It's been awhile - things got crazy. More Movie Reviews

The Intern:
This was a really sweet movie. Robert DeNiro is great, as is Anne Hathaway. It's your basic drama, and while it didn't end like I thought it should have, it was definitely worth watching. DeNiro's character retired and was going stir crazy, so he decides to apply for a senior internship program. Hathaway is the company owner, and she's loosing her mind. She tries to do everything herself and it's gotten too big for that. His experience in the business world comes in quite handy, and they become friends. Basically, all I could think watching this movie was - if companies even had one guy like DeNiro's character working for them, the business world wouldn't be nearly as ridiculous as it is. It was a pleasant way to spend an evening. 

The Hurt Locker:
I enjoyed this movie. I had never seen of it or heard of it until my sweetie and I saw a trailer on one of the old movies that we were just now getting around to watching. He, who hates war movies, insisted that it was incredible and that we must get it. I, who love war movies, could not believe that I had missed one. It's not your typical war movie. It switches emotions seamlessly, going from funny to relaxed, to edge of your seat oh my goodness what's going to happen next? While, again, the ending was not what I expected it to be, it was definitely something I'm glad that I watched, and it's a definite keeper. For those of you who get teary-eyed at war movies (like We Were Soldiers, or Flags of Our Fathers, etc.), this is not a tear jerker. This doesn't make it any less good for all that.

The Magnificent Seven:
Now, I love a good Western. And Denzel Washington is an amazing actor, and oh so handsome. I will pretty much watch anything he's in. Then you have Chris Pratt and Ethan Hawke and a bunch of other people (you know, where you point at the screen and go "Ooooh, I know that guy. What was he in?!"). Chris Pratt, I'll watch any movie with him in it too - though I refuse to watch Parks and Recreation - too many of the voices are grating. Ethan Hawke, well, his movies are hit or miss for me, but he's still a stellar actor - he gets far less credit than he deserves. Now, The Magnificent Seven is a remake, and I had high, high hopes for it. The main actors delivered. Their manner, demeanor, and easy movements made them feel as though they were very comfortable in the roles. They sat their horses like they had been riding all their lives. The extras, could tell some of them had never been on a horse before. That part was disappointing. Aside from this and a few other minor complaints I had at the time I watched it, though are now gone this amount of time later, it was good. It wasn't, perhaps, as good as the original, but the differences were okay. I enjoyed this one.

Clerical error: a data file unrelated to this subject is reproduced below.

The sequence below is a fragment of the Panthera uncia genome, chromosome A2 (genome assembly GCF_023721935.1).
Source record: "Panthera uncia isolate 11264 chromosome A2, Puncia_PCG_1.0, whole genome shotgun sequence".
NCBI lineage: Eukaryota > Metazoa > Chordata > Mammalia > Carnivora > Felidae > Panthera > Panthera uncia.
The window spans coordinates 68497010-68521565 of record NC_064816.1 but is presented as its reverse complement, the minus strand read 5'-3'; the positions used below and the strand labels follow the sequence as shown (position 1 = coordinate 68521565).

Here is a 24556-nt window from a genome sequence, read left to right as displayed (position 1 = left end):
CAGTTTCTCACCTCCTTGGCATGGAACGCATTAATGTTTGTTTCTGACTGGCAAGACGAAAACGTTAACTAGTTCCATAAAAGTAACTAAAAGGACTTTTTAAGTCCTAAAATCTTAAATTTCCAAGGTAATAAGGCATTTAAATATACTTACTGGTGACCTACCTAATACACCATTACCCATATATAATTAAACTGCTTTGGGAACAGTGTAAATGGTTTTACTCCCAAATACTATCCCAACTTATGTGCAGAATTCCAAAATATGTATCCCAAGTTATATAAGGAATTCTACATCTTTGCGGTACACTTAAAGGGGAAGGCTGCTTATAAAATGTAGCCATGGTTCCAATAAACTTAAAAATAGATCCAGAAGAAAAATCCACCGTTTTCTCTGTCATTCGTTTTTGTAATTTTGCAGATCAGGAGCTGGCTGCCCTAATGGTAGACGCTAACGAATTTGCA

The Artist:
This is a silent movie. Yup, a silent movie, you read that right. It's very well done. It's also a relatively recent movie; it came out in 2011. They did it justice. I didn't feel like I was watching a parody, or a poorly done attempt at a silent movie. It had the class and glamour of old Hollywood. Something most definitely missing from movies today. No one else in the house appreciated it, but I'm also the only one who likes old movies. I swear, if it's black and white and not technicolor, everyone else is going to shun it like the plague. If you appreciate old movies, don't forget to check this one out. It's about the transition from silent movies to talkies. 

Alice Through The Looking Glass:
I'm not a die hard Lewis Carroll fan, but I'm not not a fan, either. I enjoyed the animated Disney Alice and Wonderland, and I did not like the live action recreation. This is the sequel to that one. I liked the actors they got to play in the movie, but I thought the manner in which it was done was lacking. It was fanciful, sure, and it was nonsensical, most definitely, but it was not Alice. It was not Wonderland. Underland is not the same thing, and while they took parts from the book Through the Looking Glass, it's not what I would have expected. The littlest one enjoys the fanciful nature of the film, so we kept it, even though, if it was just up to me, we would not. This one was a miss for me.

Batman v. Superman Dawn of Justice
There are not enough words to begin to describe the terribleness that was this movie. That's not how the Doomsday fight went, the Justice League was already in place years before the Doomsday fight, and that's not the story. I raged against this movie so very hard. Terrible. Now - the actors were great, and they did their best with what was given to them, but I would not have cast Jeremy Irons as Alfred, and the guy playing Superman, he doesn't have a Superman feel to him for me, but holy moly, did they botch the story to kingdom come and back. If you haven't read The Death and Life of Superman  by Roger Stern, and if you haven't read the comics, and if you don't know the story of the start of the Justice League or the Doomsday storyline, I'm sure you could potentially get away with thinking this was an okay summer movie. For fans though - this was a travesty wrapped in a train wreck, wrapped in a giant pile of poop.

It's Liam Neeson doing something that's been done in so many other movies before! Someone's hijacking a plane. I will save the day! Blech. What happened to people having new and original ideas for movies? This was not worth the time spent.